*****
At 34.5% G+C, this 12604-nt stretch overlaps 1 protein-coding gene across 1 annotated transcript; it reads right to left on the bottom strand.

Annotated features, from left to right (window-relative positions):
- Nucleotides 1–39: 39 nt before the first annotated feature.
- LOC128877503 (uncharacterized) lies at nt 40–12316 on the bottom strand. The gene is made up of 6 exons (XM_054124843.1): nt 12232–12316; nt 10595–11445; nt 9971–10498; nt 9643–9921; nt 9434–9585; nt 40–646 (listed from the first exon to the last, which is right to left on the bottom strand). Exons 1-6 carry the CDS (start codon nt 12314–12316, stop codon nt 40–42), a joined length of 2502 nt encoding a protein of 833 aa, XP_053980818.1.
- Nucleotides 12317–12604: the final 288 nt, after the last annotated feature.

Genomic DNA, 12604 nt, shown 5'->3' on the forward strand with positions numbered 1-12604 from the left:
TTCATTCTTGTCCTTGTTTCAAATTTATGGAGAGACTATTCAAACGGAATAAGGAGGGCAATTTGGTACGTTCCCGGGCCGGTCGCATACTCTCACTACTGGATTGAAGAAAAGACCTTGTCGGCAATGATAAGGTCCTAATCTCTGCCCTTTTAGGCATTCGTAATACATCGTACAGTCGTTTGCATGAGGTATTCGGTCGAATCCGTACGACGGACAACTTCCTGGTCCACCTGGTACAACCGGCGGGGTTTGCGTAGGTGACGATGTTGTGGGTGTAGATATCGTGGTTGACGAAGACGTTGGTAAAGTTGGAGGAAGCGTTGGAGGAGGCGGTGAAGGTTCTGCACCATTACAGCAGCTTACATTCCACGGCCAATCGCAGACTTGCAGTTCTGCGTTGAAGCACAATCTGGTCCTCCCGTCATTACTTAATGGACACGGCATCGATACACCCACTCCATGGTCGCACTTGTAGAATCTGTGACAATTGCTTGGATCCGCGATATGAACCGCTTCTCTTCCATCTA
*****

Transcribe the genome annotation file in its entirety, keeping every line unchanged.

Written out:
At 34.5% G+C, this 12604-nt stretch overlaps 1 protein-coding gene across 1 annotated transcript; it reads right to left on the bottom strand.

Annotated features, from left to right (window-relative positions):
- Nucleotides 1–39: 39 nt before the first annotated feature.
- LOC128877503 (uncharacterized) lies at nt 40–12316 on the bottom strand. The gene is made up of 6 exons (XM_054124843.1): nt 12232–12316; nt 10595–11445; nt 9971–10498; nt 9643–9921; nt 9434–9585; nt 40–646 (listed from the first exon to the last, which is right to left on the bottom strand). Exons 1-6 carry the CDS (start codon nt 12314–12316, stop codon nt 40–42), a joined length of 2502 nt encoding a protein of 833 aa, XP_053980818.1.
- Nucleotides 12317–12604: the final 288 nt, after the last annotated feature.

Genomic DNA, 12604 nt, shown 5'->3' on the forward strand with positions numbered 1-12604 from the left:
TTCATTCTTGTCCTTGTTTCAAATTTATGGAGAGACTATTCAAACGGAATAAGGAGGGCAATTTGGTACGTTCCCGGGCCGGTCGCATACTCTCACTACTGGATTGAAGAAAAGACCTTGTCGGCAATGATAAGGTCCTAATCTCTGCCCTTTTAGGCATTCGTAATACATCGTACAGTCGTTTGCATGAGGTATTCGGTCGAATCCGTACGACGGACAACTTCCTGGTCCACCTGGTACAACCGGCGGGGTTTGCGTAGGTGACGATGTTGTGGGTGTAGATATCGTGGTTGACGAAGACGTTGGTAAAGTTGGAGGAAGCGTTGGAGGAGGCGGTGAAGGTTCTGCACCATTACAGCAGCTTACATTCCACGGCCAATCGCAGACTTGCAGTTCTGCGTTGAAGCACAATCTGGTCCTCCCGTCATTACTTAATGGACACGGCATCGATACACCCACTCCATGGTCGCACTTGTAGAATCTGTGACAATTGCTTGGATCCGCGATATGAACCGCTTCTCTTCCATCTA